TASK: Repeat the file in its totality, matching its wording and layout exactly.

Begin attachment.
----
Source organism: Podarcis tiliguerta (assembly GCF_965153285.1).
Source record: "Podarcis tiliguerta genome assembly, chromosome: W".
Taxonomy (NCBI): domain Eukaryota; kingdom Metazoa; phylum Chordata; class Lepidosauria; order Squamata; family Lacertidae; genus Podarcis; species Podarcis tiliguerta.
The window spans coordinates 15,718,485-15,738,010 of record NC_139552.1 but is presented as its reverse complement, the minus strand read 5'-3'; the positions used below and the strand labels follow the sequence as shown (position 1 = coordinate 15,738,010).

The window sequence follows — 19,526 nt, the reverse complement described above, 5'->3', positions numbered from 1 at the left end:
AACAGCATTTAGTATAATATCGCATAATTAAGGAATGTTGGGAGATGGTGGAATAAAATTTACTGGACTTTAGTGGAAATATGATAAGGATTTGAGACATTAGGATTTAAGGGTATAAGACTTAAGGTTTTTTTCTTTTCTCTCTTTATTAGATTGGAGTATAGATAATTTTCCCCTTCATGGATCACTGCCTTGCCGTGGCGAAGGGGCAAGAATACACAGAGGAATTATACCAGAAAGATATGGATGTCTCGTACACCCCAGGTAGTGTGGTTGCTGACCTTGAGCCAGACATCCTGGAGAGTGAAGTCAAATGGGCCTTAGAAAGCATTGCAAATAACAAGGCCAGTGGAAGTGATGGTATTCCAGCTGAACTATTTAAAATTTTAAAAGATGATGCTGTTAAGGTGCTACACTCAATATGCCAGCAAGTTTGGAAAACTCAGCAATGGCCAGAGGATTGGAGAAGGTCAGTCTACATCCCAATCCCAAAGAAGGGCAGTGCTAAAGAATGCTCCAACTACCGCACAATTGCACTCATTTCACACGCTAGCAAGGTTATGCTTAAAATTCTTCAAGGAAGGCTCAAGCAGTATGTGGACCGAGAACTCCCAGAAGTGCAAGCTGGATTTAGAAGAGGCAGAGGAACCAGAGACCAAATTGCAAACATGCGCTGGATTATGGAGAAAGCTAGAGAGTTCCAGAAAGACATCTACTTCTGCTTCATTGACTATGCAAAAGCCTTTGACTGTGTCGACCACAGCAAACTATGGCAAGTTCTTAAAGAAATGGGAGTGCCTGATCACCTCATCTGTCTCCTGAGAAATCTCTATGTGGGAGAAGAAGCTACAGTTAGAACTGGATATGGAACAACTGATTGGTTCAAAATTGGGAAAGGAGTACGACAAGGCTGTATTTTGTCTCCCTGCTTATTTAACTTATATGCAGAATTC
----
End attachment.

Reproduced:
Source organism: Podarcis tiliguerta (assembly GCF_965153285.1).
Source record: "Podarcis tiliguerta genome assembly, chromosome: W".
Taxonomy (NCBI): domain Eukaryota; kingdom Metazoa; phylum Chordata; class Lepidosauria; order Squamata; family Lacertidae; genus Podarcis; species Podarcis tiliguerta.
The window spans coordinates 15,718,485-15,738,010 of record NC_139552.1 but is presented as its reverse complement, the minus strand read 5'-3'; the positions used below and the strand labels follow the sequence as shown (position 1 = coordinate 15,738,010).

The window sequence follows — 19,526 nt, the reverse complement described above, 5'->3', positions numbered from 1 at the left end:
AACAGCATTTAGTATAATATCGCATAATTAAGGAATGTTGGGAGATGGTGGAATAAAATTTACTGGACTTTAGTGGAAATATGATAAGGATTTGAGACATTAGGATTTAAGGGTATAAGACTTAAGGTTTTTTTCTTTTCTCTCTTTATTAGATTGGAGTATAGATAATTTTCCCCTTCATGGATCACTGCCTTGCCGTGGCGAAGGGGCAAGAATACACAGAGGAATTATACCAGAAAGATATGGATGTCTCGTACACCCCAGGTAGTGTGGTTGCTGACCTTGAGCCAGACATCCTGGAGAGTGAAGTCAAATGGGCCTTAGAAAGCATTGCAAATAACAAGGCCAGTGGAAGTGATGGTATTCCAGCTGAACTATTTAAAATTTTAAAAGATGATGCTGTTAAGGTGCTACACTCAATATGCCAGCAAGTTTGGAAAACTCAGCAATGGCCAGAGGATTGGAGAAGGTCAGTCTACATCCCAATCCCAAAGAAGGGCAGTGCTAAAGAATGCTCCAACTACCGCACAATTGCACTCATTTCACACGCTAGCAAGGTTATGCTTAAAATTCTTCAAGGAAGGCTCAAGCAGTATGTGGACCGAGAACTCCCAGAAGTGCAAGCTGGATTTAGAAGAGGCAGAGGAACCAGAGACCAAATTGCAAACATGCGCTGGATTATGGAGAAAGCTAGAGAGTTCCAGAAAGACATCTACTTCTGCTTCATTGACTATGCAAAAGCCTTTGACTGTGTCGACCACAGCAAACTATGGCAAGTTCTTAAAGAAATGGGAGTGCCTGATCACCTCATCTGTCTCCTGAGAAATCTCTATGTGGGAGAAGAAGCTACAGTTAGAACTGGATATGGAACAACTGATTGGTTCAAAATTGGGAAAGGAGTACGACAAGGCTGTATTTTGTCTCCCTGCTTATTTAACTTATATGCAGAATTC